"It's like generic global clip art from growing up reading National Geographic and watching TV."
by Ursula Gullow . photo by Anthony Bellemare
Installation artist Tara Jensen puts a contemporary spin on traditional crafting techniques, embellishing her paper cuts, fiber sculptures, paintings, drawings and papier-mâché sculptures with bright neon colors and patterns based on indigenous and traditional European ornamentation. “With installation, you’re orchestrating all these tiny relationships between things. You’re not just focusing on one thing and the viewer’s relationship to it,” says Jensen.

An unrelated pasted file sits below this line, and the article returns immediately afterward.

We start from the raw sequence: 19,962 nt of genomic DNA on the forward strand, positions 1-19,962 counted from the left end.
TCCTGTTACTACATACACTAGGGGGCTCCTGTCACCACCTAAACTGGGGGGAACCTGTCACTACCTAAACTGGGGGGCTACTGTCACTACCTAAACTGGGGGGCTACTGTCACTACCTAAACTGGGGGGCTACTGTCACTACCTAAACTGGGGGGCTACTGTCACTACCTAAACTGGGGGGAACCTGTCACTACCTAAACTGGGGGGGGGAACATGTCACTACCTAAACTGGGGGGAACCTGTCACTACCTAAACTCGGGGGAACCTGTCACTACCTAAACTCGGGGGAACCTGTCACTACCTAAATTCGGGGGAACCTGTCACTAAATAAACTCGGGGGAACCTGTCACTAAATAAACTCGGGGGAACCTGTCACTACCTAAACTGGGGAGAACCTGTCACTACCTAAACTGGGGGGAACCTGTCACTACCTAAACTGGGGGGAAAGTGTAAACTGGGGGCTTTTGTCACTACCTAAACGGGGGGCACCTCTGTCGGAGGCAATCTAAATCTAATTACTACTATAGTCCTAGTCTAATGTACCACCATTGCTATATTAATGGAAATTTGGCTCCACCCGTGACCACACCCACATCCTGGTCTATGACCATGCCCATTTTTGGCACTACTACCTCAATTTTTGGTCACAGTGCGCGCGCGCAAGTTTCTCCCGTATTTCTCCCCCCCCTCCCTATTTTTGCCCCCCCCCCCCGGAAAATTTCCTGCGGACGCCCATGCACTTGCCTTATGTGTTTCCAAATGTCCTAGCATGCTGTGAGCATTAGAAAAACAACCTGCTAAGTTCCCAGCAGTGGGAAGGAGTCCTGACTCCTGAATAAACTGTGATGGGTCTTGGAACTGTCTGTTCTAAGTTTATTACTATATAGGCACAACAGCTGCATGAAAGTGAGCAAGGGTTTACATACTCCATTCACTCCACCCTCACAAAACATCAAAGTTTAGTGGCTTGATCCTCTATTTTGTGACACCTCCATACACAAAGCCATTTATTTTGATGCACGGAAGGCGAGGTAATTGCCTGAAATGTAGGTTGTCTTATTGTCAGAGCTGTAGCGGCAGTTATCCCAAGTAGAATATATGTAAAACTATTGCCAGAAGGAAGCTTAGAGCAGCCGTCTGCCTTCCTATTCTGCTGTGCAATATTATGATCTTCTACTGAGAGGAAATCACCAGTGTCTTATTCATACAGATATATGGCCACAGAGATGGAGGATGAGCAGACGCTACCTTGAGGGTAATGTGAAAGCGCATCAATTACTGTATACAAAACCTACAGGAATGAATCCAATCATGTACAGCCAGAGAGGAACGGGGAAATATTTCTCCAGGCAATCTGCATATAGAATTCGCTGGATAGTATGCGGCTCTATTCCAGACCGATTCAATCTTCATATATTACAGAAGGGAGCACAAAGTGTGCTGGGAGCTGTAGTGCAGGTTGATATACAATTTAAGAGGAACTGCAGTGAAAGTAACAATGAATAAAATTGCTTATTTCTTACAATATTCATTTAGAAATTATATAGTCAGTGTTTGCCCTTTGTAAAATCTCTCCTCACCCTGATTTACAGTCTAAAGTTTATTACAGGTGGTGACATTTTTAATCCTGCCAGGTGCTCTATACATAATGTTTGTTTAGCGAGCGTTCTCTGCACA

After finishing an artist residency in Vermont last spring, Jensen created a “witch hut,” a tepee-like structure, at a Burlington gallery. Inside, she fabricated hundreds of little relics using such materials as fluorescent-hued fabrics and puff paint. Last November, just after moving to Asheville, she traveled to Japan to install Lucky Fruits, a piece comprised of hundreds of soft sculptures sewn and stuffed by hand. Her visual lexicon? “It’s the junk in the back of your brain,” Jensen says. “It’s like generic global clip art from growing up reading National Geographic and watching TV.”